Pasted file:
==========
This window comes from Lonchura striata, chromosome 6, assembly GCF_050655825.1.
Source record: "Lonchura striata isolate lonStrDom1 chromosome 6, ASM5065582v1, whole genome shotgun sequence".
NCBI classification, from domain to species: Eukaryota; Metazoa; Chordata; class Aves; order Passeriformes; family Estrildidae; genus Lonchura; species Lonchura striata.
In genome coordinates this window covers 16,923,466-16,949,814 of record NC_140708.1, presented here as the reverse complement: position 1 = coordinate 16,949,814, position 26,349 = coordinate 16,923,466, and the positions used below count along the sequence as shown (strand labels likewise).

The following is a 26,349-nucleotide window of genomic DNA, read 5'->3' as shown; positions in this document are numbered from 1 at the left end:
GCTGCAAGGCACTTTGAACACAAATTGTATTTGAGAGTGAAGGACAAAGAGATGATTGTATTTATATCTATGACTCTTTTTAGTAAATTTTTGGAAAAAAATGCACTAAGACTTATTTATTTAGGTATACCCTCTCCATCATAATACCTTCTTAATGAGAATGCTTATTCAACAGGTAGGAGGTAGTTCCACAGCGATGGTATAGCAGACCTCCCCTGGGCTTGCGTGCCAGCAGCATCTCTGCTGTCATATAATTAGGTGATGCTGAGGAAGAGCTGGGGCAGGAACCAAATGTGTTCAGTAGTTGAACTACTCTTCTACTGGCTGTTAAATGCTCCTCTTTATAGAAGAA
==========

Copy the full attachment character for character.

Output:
This window comes from Lonchura striata, chromosome 6, assembly GCF_050655825.1.
Source record: "Lonchura striata isolate lonStrDom1 chromosome 6, ASM5065582v1, whole genome shotgun sequence".
NCBI classification, from domain to species: Eukaryota; Metazoa; Chordata; class Aves; order Passeriformes; family Estrildidae; genus Lonchura; species Lonchura striata.
In genome coordinates this window covers 16,923,466-16,949,814 of record NC_140708.1, presented here as the reverse complement: position 1 = coordinate 16,949,814, position 26,349 = coordinate 16,923,466, and the positions used below count along the sequence as shown (strand labels likewise).

The following is a 26,349-nucleotide window of genomic DNA, read 5'->3' as shown; positions in this document are numbered from 1 at the left end:
GCTGCAAGGCACTTTGAACACAAATTGTATTTGAGAGTGAAGGACAAAGAGATGATTGTATTTATATCTATGACTCTTTTTAGTAAATTTTTGGAAAAAAATGCACTAAGACTTATTTATTTAGGTATACCCTCTCCATCATAATACCTTCTTAATGAGAATGCTTATTCAACAGGTAGGAGGTAGTTCCACAGCGATGGTATAGCAGACCTCCCCTGGGCTTGCGTGCCAGCAGCATCTCTGCTGTCATATAATTAGGTGATGCTGAGGAAGAGCTGGGGCAGGAACCAAATGTGTTCAGTAGTTGAACTACTCTTCTACTGGCTGTTAAATGCTCCTCTTTATAGAAGAA